advices

Since I started writing, from fall in 2016, I have picked up a number of tips from various sources. I am listing the tips here, partly to put them altogether for my own reference and also to make them available to anyone interested. The list will grow, change, over time.

  1. WordPress is a playground with a great big trampoline in the middle. It is somewhere I come to have fun and also to practice.
  2. Seek out writer’s groups. Attend ‘read out & feedback’ sessions, read out your work to an audience, don’t get precious. Constructive criticism is gold! (although not all criticism is gold – you don’t have to agree with what people say, it is only an individual’s opinion.)
  3. I usually begin writing in the early hours of the morning. Coming back from work at the end of the day, I find it difficult to write. Too much has been rattling around in my head all day, unless something experienced during the day becomes an inspiration for a new story. Edit: Some days, a morning session can stretch into the evening, if it’s going well.
  4. I don’t get over fussy about style and grammar in the initial stages of a story, instead letting the ideas flow freely and returning the next day with an editor’s eye to knock it into shape.
  5. Having different writing projects on the go (in draft) while focused on one piece, avoids the feeling of a ‘crash’, when a current project is complete. At the original time of writing this tip, I have a 1) short story about ready to post, 2) An unfinished short free-verse, 3) A ‘possible start’ for another short story, and 4) An unfinished short story, I plan to substantially re-work.
  6. I try to avoid use, whenever possible, of ‘was’ and ‘that’ outside of dialogue. They seem like ugly sounding words to me and certainly ‘over-use’ just looks wrong! I believe there are better and more satisfying ways of saying something without their use. This ‘rule’ excludes dialogue, in which it may feel natural to include them.
  7. I work hard at being sure of my use of capitalisation, and punctuation, inside and outside of quotation marks, etc.
  8. I look out for over-repeated words and replace by seeking synonyms via an online search engine. If I have a feeling of over-use in respect of a particular word, I use the ‘find’ function to check text, rather than attempting to comb through several thousand words – and miss them, during an edit read-through.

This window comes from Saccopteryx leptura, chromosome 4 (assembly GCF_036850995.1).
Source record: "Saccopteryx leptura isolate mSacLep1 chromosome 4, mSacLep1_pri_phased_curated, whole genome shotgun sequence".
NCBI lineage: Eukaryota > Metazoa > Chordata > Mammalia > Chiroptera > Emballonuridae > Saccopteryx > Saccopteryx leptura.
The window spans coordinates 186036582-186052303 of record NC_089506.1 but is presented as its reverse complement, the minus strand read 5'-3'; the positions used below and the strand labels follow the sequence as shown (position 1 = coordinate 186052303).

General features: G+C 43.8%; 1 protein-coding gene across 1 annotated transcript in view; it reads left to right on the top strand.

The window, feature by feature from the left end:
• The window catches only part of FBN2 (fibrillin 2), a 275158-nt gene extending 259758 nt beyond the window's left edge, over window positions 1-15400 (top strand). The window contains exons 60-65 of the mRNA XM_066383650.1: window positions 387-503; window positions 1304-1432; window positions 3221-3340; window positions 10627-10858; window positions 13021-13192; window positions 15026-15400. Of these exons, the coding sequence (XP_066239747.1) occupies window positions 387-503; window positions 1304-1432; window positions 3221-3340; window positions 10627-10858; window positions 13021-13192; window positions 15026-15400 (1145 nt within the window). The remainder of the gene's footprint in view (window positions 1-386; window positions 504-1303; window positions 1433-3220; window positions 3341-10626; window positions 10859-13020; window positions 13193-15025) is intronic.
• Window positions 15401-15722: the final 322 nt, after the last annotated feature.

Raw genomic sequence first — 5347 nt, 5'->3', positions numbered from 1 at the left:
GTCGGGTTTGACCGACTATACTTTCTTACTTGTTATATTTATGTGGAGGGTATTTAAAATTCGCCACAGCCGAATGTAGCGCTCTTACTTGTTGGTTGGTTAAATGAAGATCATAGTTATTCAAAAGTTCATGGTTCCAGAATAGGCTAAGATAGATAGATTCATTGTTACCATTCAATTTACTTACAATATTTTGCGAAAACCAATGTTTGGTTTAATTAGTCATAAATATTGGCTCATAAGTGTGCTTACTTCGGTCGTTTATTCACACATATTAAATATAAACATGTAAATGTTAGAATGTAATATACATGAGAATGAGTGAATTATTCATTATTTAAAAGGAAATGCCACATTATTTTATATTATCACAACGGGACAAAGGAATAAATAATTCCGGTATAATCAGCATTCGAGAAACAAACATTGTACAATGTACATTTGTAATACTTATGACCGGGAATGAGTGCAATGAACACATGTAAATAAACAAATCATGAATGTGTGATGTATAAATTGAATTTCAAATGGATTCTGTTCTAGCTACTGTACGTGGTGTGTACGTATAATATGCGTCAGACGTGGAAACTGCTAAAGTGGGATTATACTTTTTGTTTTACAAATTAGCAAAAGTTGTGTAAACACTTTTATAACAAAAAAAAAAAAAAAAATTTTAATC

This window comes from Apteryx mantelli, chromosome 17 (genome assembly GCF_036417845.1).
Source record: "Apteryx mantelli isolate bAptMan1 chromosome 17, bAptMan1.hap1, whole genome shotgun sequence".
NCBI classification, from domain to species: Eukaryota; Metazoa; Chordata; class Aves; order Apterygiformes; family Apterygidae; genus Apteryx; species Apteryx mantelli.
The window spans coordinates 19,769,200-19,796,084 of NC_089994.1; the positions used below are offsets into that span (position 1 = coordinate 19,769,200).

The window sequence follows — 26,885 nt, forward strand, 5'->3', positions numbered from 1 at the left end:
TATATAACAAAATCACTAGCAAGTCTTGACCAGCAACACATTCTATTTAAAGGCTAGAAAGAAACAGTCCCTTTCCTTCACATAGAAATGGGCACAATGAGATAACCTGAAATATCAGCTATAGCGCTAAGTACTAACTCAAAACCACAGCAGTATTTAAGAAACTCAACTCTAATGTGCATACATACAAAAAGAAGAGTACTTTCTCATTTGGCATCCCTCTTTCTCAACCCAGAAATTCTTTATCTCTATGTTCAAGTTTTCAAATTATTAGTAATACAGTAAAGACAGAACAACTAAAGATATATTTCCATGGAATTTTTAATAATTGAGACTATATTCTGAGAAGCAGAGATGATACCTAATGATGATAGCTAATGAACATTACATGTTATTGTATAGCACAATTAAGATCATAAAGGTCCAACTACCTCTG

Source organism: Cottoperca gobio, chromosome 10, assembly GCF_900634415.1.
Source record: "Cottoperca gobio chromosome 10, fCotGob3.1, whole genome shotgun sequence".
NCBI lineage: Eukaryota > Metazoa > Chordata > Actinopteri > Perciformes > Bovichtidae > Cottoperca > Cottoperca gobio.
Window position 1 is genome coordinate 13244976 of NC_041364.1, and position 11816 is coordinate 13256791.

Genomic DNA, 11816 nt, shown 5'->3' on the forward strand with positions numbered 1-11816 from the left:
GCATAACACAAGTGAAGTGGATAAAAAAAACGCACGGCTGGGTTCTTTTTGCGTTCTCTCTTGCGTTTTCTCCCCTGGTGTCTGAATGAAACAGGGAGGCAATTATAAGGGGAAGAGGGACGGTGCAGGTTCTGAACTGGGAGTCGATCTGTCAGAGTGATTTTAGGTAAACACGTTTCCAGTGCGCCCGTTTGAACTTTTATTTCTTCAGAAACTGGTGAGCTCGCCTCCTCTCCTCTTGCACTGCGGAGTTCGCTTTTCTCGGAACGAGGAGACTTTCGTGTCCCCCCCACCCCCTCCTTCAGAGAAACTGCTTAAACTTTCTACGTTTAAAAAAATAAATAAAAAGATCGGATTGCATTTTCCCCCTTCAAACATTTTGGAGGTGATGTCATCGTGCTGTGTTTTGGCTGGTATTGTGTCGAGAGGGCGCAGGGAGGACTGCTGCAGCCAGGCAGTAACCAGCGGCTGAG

9. I try and get the tenses right (correct and consistent). This can be tricky, when both past and present tenses appear in a story. Carrying out an edit with this being the focus, will usually weed out any conflicts.
  10. I edit as I go along, for each session of writing. I go back to the beginning each time – but then I am writing short stories, I’d guess with a novel, I might re-read from the beginning of a chapter.
  11. Instead of using the word ‘it’, it feels better to name what ‘it’ is, most of the time.
  12. I try to cut down the words in a sentence where I can, during editing. Often, I find this gives clarity, feels tighter and is easier to read.
  13. I keep adverbs to a minimum. They are useful, if lightly sprinkled. However, I try and convey the emphasis primarily through the structure of the events and within context.
  14. I edit many times over. I edit during silent read-throughs, I use online text-to-speech programmes now, in place of reading out aloud.
  15. Dropping a line when a new speaker speaks, yes. But sometimes I find it looks good to do so even if with the same speaker, where there’s been a certain amount of descriptive breaking away, following on from the dialogue of the same speaker.
  16. Simple, but essential, I spell check. For me, a misspelled (or is it misspelt?) word detracts from the credibility of a story.
  17. I avoid passive voice, unless in dialogue – and even then, only if it is a character trait of the person speaking.
  18. I use one word, where one word will do, better than two, or three.
  19. I steer clear of purple prose, resisting self-indulgence on my part and boredom in the reader.
  20. Hitting shift then return, eliminates the line space gap, when writing in WordPress (and most document programmes – I’ve recently learnt. You may well know this and realisation has come to me late..!).
  21. Online grammar checks, the best I have found is the first one listed on a well-known search engine, if you type “open source grammar check”. I find if I type “free” anything, I am directed to free trial programmes. Open source, IS free – unless you decide to make a donation. I have learnt a lot from the grammar check programme I use – liking it because it is a copy and paste exercise, with nothing to download.
  22. Don’t stop writing, don’t take long breaks. Write rubbish and throw it away, but keep writing.

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